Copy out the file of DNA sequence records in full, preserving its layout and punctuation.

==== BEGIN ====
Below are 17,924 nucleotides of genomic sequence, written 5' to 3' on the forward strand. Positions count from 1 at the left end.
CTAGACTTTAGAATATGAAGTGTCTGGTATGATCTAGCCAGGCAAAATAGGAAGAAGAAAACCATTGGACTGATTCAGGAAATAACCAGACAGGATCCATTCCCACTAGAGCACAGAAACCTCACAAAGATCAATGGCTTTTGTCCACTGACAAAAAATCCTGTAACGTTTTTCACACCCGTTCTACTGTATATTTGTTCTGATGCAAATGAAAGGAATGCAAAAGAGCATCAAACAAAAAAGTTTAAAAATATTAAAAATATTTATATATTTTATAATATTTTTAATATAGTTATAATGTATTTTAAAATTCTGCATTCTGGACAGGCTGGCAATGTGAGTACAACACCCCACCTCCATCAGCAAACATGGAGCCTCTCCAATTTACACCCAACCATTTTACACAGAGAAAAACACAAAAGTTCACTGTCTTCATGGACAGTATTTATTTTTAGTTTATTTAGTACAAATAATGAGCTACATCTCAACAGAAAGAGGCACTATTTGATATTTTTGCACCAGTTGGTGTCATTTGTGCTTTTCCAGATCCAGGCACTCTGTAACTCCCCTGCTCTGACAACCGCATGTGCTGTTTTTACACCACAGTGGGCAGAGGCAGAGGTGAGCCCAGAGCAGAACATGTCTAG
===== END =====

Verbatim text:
Below are 17,924 nucleotides of genomic sequence, written 5' to 3' on the forward strand. Positions count from 1 at the left end.
CTAGACTTTAGAATATGAAGTGTCTGGTATGATCTAGCCAGGCAAAATAGGAAGAAGAAAACCATTGGACTGATTCAGGAAATAACCAGACAGGATCCATTCCCACTAGAGCACAGAAACCTCACAAAGATCAATGGCTTTTGTCCACTGACAAAAAATCCTGTAACGTTTTTCACACCCGTTCTACTGTATATTTGTTCTGATGCAAATGAAAGGAATGCAAAAGAGCATCAAACAAAAAAGTTTAAAAATATTAAAAATATTTATATATTTTATAATATTTTTAATATAGTTATAATGTATTTTAAAATTCTGCATTCTGGACAGGCTGGCAATGTGAGTACAACACCCCACCTCCATCAGCAAACATGGAGCCTCTCCAATTTACACCCAACCATTTTACACAGAGAAAAACACAAAAGTTCACTGTCTTCATGGACAGTATTTATTTTTAGTTTATTTAGTACAAATAATGAGCTACATCTCAACAGAAAGAGGCACTATTTGATATTTTTGCACCAGTTGGTGTCATTTGTGCTTTTCCAGATCCAGGCACTCTGTAACTCCCCTGCTCTGACAACCGCATGTGCTGTTTTTACACCACAGTGGGCAGAGGCAGAGGTGAGCCCAGAGCAGAACATGTCTAG